B.C. teachers will vote on a strike mandate next week, the latest volley between the union and the provincial government that could mean yet more turmoil for parents and students only two years after the last strike deepened the toxic relationship between both sides.
Although Premier Christy Clark campaigned last year on a promise to negotiate a 10-year contract to bring about long-term labour peace, the teachers’ union president says negotiations have gone nowhere. On Tuesday, Jim Iker said flatly that teachers aren’t interested in anything beyond a short-term deal with a government that a judge ruled recently was actively working to provoke a full-blown strike during the last job action.
The court ruling in late January ordered the government to reinstate smaller class sizes and restore staffing levels to those last seen in 2002. After a year of negotiations, Mr. Iker called the government’s position “unreasonable, unfair and provocative,” saying the judge’s ruling has not been taken seriously by the government.
The government is currently appealing the ruling by the B.C. Supreme Court, saying implementing it would cost the province $1-billion to rehire thousands of new teachers and specialists.
The job action proposed Tuesday wouldn’t involve shutting schools or cutting extra-curricular activities at first. However, tactics could escalate if negotiations continued to sputter.
“We can’t be afraid,” he said. “At some point in time, we need to apply pressure.”
Mr. Iker said the government’s first proposal after the court’s Jan. 27 ruling was to table a proposition that would strike previous language on class sizes and composition, an effort by the government to remove what the union considered a “historic win” in court.
The union leader said harassment policies, sick leave and preparation time were also targeted by negotiators.
“They seem bent on concessions and wage freezes,” said Mr. Iker. “Every meeting we’ve had since December has seen the parties driven further and further apart.”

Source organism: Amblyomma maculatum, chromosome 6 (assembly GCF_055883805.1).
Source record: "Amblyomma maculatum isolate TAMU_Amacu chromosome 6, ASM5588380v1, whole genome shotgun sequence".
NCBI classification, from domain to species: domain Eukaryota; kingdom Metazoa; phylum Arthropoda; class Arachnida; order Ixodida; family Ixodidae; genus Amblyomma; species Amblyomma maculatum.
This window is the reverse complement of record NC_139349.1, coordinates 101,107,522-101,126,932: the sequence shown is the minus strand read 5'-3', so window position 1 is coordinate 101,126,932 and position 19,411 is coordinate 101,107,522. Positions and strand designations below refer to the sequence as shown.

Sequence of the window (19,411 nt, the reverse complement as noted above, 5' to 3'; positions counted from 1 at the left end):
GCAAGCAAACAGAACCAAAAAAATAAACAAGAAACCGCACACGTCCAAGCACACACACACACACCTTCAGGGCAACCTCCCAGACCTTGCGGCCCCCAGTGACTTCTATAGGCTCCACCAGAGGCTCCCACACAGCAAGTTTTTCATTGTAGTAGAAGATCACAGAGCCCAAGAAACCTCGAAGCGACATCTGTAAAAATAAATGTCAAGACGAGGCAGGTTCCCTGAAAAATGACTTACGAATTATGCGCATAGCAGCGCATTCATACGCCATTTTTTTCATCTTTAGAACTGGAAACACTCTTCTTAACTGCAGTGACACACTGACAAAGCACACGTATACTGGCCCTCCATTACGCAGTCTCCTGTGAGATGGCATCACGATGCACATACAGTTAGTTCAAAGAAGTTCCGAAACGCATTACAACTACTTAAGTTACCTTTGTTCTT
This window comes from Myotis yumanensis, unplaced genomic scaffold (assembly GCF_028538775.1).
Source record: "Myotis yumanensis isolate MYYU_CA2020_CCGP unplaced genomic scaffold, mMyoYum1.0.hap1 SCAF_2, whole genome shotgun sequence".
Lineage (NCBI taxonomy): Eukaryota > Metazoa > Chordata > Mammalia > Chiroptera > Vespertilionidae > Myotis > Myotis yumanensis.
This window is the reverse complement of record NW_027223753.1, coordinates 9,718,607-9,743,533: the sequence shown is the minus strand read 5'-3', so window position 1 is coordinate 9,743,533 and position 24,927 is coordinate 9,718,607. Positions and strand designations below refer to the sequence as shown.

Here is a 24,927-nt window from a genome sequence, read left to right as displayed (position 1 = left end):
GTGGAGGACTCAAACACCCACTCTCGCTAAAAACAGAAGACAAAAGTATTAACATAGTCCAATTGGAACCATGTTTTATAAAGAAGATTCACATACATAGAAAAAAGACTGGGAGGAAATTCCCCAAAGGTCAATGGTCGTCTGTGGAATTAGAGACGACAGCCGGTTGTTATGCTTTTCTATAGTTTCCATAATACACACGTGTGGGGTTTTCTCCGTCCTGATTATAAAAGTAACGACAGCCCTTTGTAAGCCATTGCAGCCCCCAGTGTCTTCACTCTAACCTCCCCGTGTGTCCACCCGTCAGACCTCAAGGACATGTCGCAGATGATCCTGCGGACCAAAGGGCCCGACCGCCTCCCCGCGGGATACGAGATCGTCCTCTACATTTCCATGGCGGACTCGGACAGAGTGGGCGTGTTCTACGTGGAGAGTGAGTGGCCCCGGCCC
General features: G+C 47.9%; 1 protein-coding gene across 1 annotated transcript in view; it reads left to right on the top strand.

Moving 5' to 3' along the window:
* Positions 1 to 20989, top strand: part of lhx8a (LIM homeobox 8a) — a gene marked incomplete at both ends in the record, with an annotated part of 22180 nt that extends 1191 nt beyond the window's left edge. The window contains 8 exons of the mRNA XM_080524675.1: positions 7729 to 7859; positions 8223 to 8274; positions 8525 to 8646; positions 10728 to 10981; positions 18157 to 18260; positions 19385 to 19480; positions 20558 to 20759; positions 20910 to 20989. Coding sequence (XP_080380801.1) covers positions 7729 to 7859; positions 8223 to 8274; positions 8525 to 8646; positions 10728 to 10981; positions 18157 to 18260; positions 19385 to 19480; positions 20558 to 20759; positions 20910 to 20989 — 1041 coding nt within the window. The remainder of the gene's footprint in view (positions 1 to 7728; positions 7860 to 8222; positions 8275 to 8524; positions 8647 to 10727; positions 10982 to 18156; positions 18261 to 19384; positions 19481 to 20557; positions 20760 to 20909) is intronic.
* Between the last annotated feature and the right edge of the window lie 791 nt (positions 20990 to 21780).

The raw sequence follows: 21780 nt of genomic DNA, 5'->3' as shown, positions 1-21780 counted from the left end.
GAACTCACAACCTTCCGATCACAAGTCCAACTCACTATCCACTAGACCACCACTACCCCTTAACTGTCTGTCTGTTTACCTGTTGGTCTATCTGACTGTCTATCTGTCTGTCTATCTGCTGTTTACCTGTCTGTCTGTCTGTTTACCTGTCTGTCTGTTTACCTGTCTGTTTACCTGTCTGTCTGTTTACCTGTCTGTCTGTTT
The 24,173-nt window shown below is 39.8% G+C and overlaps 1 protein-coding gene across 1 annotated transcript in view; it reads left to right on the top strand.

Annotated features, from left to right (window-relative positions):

Peter Cameron, chief negotiator for the B.C. Public School Employers’ Association, criticized the lack of “civil behaviour” in the union’s call for a strike mandate. He said he’d learned only hours earlier that the teachers had decided to take a strike vote while placing much of the blame for the breakdown in talks squarely on him.
“No other bargaining relationship in this province has the toxicity of this one,” said Mr. Cameron.
In Victoria, Education Minister Peter Fassbender said he was “very disappointed” with the call for a strike vote and said the union’s move was “provocative.” Talks are due to resume on the first day of the strike vote.
The B.C. Teachers’ Federation has indicated that it views the pre-2002 contract as the starting point in negotiations, but Mr. Cameron made it clear he has no such interest, calling the recent court decision “very unhelpful.”
Mr. Fassbender would not comment on the specifics of the government’s offer. “Those details are supposed to stay at the table,” he said.
While Mr. Cameron said that parents had “reason for concern,” the chairperson of the Vancouver School Board called for calm despite the heated rhetoric from both parties.
“It’s not terribly surprising at this stage of bargaining,” said Patti Bacchus. Looking back over decades of labour conflict that has spanned Liberal and New Democratic governments, she called Tuesday’s announcement “a part of the normal process” of negotiation in B.C.
Results of the strike vote, which will take place from March 4 to 6, should be known by the evening of March 6. If the vote passes, something Mr. Iker says is “very, very likely,” the union has 90 days to begin job action.
With a report from Justine Hunter in Victoria